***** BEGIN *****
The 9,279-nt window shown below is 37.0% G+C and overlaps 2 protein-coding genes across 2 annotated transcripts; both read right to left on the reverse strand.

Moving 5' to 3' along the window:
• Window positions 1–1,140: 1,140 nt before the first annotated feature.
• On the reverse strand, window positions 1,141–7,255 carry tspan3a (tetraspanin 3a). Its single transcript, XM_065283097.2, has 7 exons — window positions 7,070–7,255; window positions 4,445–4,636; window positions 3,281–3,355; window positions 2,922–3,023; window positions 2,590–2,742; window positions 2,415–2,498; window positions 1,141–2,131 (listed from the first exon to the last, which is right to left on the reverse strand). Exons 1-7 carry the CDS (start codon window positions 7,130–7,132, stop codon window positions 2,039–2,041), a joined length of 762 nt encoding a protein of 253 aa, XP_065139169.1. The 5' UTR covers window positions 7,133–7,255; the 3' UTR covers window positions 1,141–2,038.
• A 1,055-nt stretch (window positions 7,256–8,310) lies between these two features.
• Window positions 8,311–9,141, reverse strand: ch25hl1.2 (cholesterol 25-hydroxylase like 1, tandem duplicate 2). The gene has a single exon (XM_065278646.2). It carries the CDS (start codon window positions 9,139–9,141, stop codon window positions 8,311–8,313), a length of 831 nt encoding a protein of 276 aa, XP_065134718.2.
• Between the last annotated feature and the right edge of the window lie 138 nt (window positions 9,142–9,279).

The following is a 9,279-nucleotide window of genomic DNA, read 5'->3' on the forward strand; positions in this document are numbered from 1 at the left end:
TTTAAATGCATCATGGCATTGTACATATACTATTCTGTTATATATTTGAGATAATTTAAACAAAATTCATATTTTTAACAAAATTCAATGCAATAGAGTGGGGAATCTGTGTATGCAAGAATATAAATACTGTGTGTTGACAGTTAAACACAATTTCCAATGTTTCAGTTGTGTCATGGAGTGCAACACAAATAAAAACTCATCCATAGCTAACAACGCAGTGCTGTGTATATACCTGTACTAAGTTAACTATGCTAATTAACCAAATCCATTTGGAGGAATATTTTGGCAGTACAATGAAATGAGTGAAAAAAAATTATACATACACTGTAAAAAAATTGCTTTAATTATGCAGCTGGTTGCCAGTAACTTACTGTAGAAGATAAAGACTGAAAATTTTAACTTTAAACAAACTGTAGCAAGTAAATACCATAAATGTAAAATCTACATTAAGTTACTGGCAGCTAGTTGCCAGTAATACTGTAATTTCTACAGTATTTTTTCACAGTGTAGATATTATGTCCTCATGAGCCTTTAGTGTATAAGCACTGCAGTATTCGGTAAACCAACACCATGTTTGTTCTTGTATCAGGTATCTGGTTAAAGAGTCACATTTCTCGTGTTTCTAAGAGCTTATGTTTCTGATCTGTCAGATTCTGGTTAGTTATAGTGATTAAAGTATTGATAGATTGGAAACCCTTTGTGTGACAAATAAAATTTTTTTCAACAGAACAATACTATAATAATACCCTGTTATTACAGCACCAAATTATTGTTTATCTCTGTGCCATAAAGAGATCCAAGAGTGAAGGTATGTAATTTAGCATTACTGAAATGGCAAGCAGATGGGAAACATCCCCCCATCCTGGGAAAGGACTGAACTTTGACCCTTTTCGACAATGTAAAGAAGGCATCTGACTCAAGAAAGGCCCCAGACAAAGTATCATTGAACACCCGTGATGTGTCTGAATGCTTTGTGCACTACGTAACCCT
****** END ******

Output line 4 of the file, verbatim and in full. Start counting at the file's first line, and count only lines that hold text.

• On the reverse strand, window positions 1,141–7,255 carry tspan3a (tetraspanin 3a). Its single transcript, XM_065283097.2, has 7 exons — window positions 7,070–7,255; window positions 4,445–4,636; window positions 3,281–3,355; window positions 2,922–3,023; window positions 2,590–2,742; window positions 2,415–2,498; window positions 1,141–2,131 (listed from the first exon to the last, which is right to left on the reverse strand). Exons 1-7 carry the CDS (start codon window positions 7,130–7,132, stop codon window positions 2,039–2,041), a joined length of 762 nt encoding a protein of 253 aa, XP_065139169.1. The 5' UTR covers window positions 7,133–7,255; the 3' UTR covers window positions 1,141–2,038.